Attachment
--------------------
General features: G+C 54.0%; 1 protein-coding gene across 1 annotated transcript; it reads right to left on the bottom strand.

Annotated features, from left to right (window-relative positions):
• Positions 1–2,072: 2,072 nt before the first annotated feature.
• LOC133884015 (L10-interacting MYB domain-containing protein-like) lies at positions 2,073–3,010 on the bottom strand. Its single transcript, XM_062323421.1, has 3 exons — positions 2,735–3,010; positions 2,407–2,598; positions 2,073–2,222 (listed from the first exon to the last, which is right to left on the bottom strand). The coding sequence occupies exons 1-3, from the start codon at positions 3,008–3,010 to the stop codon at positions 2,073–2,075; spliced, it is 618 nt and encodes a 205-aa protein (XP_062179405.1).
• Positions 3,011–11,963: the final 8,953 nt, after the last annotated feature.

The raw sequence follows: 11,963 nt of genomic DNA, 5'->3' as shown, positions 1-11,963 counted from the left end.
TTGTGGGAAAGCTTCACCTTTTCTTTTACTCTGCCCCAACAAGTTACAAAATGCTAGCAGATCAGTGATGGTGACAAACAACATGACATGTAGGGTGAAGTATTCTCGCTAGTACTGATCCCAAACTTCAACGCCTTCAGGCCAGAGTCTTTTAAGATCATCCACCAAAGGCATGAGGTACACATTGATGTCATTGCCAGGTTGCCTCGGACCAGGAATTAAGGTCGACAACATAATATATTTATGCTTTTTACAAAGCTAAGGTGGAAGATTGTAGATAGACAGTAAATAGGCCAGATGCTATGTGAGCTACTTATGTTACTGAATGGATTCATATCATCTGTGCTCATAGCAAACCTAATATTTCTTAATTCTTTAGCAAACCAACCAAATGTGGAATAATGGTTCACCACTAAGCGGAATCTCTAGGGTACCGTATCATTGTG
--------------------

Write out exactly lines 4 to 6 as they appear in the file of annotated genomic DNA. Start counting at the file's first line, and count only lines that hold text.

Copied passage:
• LOC133884015 (L10-interacting MYB domain-containing protein-like) lies at positions 2,073–3,010 on the bottom strand. Its single transcript, XM_062323421.1, has 3 exons — positions 2,735–3,010; positions 2,407–2,598; positions 2,073–2,222 (listed from the first exon to the last, which is right to left on the bottom strand). The coding sequence occupies exons 1-3, from the start codon at positions 3,008–3,010 to the stop codon at positions 2,073–2,075; spliced, it is 618 nt and encodes a 205-aa protein (XP_062179405.1).
• Positions 3,011–11,963: the final 8,953 nt, after the last annotated feature.

The raw sequence follows: 11,963 nt of genomic DNA, 5'->3' as shown, positions 1-11,963 counted from the left end.